In an official note (June 28) to the Collective Security Treaty Organisation (CSTO), Uzbekistan declared suspension of its membership in the CSTO. The decision to withdraw from the Russian-led security agreement reportedly related to Uzbekistan’s intentions to improve its bilateral ties with the United States. Among other reasons, Uzbekistan authorities claim that they are not satisfied with the CSTO’s strategic vision vis-à-vis Afghanistan and with strengthening military cooperation between CSTO member states.

It should be noted that Uzbekistan has suspended its participation in the CSTO for the second time; the first withdrawal in 1999 made a way for the US to set up its military air base in the South East Uzbekistan. In 2005 after Uzbek President’s order to close the military base, Uzbekistan returned to the CSTO. The present move can be seen as in that Uzbekistan is interested in having the US military presence back in its territory. 

While the CSTO is yet to come with an official response, some experts believe that the withdrawal will help the country to revive its bilateral relations with the United States, particularly with the latter’s withdrawal from Afghanistan in 2014. The pretext for the Uzbekistan’s decision to quite CSTO was set by the U.S. Secretary of State Hillary Clinton visit to Uzbekistan in October 2011, when both sides discussed the state of human rights in Uzbekistan and situation in Afghanistan. The following visit to Uzbekistan of the Third Army Commander, Lt. General Vincent Brooks in November 2011 was to discuss the military equipment transfer that the US forces currently use in Afghanistan. The cooperation, according to Brooks, “could benefit both countries, Uzbekistan and Afghanistan, with the excess of US equipment from the war.”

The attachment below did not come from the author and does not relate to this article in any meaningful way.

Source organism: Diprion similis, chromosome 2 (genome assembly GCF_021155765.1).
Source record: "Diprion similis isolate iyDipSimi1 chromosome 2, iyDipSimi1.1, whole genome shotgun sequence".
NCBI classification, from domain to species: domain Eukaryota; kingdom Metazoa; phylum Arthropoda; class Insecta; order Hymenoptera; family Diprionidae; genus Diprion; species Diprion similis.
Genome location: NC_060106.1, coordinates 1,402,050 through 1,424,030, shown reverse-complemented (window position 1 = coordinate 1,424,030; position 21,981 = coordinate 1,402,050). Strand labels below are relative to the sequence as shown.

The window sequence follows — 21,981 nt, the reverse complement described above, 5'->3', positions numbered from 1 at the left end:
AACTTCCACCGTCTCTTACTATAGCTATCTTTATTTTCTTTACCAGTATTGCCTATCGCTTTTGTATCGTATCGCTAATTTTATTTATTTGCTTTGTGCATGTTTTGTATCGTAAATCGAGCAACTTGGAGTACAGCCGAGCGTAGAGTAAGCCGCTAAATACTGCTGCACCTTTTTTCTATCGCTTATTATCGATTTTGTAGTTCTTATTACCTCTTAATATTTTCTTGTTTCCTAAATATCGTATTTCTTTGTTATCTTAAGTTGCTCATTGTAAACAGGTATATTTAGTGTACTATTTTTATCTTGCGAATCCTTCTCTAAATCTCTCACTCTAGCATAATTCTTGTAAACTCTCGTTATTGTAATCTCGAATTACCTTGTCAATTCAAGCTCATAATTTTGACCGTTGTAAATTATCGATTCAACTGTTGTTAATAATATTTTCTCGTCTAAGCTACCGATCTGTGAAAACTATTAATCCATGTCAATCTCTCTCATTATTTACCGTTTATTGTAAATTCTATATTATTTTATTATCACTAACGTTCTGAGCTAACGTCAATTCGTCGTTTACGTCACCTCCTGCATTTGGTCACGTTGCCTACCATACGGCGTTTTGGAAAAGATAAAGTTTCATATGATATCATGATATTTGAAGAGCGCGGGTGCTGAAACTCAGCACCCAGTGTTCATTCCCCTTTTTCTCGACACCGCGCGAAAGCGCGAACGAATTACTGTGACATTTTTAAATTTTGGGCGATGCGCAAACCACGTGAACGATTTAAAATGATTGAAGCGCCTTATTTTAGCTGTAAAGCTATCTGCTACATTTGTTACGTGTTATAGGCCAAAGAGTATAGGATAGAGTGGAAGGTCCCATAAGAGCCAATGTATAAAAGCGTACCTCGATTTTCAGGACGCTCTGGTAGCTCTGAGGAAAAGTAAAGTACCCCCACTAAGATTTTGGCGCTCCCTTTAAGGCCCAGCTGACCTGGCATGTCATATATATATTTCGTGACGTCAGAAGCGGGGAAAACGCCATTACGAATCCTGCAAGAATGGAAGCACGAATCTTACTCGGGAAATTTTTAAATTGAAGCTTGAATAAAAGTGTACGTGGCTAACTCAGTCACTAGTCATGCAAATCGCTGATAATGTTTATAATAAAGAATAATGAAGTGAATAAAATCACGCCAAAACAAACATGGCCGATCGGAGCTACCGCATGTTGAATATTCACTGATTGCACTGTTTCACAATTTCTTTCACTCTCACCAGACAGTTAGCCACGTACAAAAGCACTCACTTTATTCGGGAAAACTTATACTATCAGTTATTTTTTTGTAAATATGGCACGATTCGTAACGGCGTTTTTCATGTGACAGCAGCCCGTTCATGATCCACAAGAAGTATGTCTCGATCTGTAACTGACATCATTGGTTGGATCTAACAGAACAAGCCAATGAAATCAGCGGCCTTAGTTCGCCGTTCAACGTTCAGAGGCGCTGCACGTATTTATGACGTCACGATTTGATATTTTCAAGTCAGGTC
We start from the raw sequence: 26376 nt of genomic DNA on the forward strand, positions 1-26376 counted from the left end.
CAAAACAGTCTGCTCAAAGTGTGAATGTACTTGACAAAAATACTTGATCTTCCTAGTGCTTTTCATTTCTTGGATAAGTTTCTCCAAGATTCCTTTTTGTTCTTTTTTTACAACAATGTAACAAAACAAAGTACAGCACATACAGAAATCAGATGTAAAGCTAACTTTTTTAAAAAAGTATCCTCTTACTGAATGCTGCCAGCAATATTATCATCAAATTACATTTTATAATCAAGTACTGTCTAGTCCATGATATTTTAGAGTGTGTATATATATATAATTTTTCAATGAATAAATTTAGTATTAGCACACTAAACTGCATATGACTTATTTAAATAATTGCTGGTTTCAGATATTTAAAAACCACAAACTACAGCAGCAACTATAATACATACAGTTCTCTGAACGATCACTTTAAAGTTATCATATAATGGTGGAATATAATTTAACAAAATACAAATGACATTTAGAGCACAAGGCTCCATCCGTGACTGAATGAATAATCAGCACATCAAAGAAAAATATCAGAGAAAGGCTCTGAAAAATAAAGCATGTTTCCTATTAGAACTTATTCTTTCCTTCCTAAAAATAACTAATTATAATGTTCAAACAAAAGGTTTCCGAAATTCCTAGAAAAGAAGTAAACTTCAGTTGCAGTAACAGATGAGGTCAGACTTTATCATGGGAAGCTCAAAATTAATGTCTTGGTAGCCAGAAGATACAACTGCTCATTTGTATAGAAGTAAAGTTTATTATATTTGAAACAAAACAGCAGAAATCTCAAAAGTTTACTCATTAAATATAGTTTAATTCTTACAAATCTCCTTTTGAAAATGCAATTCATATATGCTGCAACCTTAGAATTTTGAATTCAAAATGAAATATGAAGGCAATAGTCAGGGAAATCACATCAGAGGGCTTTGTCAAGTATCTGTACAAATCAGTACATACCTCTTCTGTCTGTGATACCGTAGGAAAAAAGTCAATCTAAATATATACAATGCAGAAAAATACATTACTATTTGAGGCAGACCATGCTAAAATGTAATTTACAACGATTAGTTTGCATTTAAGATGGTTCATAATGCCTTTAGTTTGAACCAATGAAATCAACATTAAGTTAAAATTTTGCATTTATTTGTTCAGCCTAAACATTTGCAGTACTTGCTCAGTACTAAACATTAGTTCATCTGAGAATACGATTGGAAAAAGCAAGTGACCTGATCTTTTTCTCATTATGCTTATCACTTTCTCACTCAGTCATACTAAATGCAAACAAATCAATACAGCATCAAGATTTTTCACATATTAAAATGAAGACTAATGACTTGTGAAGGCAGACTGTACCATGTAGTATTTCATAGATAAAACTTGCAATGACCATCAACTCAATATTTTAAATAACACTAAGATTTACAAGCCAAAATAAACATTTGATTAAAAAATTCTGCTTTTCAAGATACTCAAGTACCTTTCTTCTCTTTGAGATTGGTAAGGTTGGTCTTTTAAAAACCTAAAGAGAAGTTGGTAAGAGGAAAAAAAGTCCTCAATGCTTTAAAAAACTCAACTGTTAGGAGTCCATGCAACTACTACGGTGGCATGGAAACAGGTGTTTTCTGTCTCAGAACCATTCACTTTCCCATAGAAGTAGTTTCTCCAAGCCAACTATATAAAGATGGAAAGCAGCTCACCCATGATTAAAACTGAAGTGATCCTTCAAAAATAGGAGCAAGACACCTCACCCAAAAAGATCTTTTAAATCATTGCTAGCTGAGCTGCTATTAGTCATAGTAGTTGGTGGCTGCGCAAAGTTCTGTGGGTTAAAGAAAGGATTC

The CSTO was established in 1992 to ensure territorial and economic security of its member states, which now include Armenia, Belarus, Kazakhstan, Kyrgyzstan, Russia and Tajikistan. Besides Uzbekistan, Azerbaijan and Georgia also withdrew from the alliance.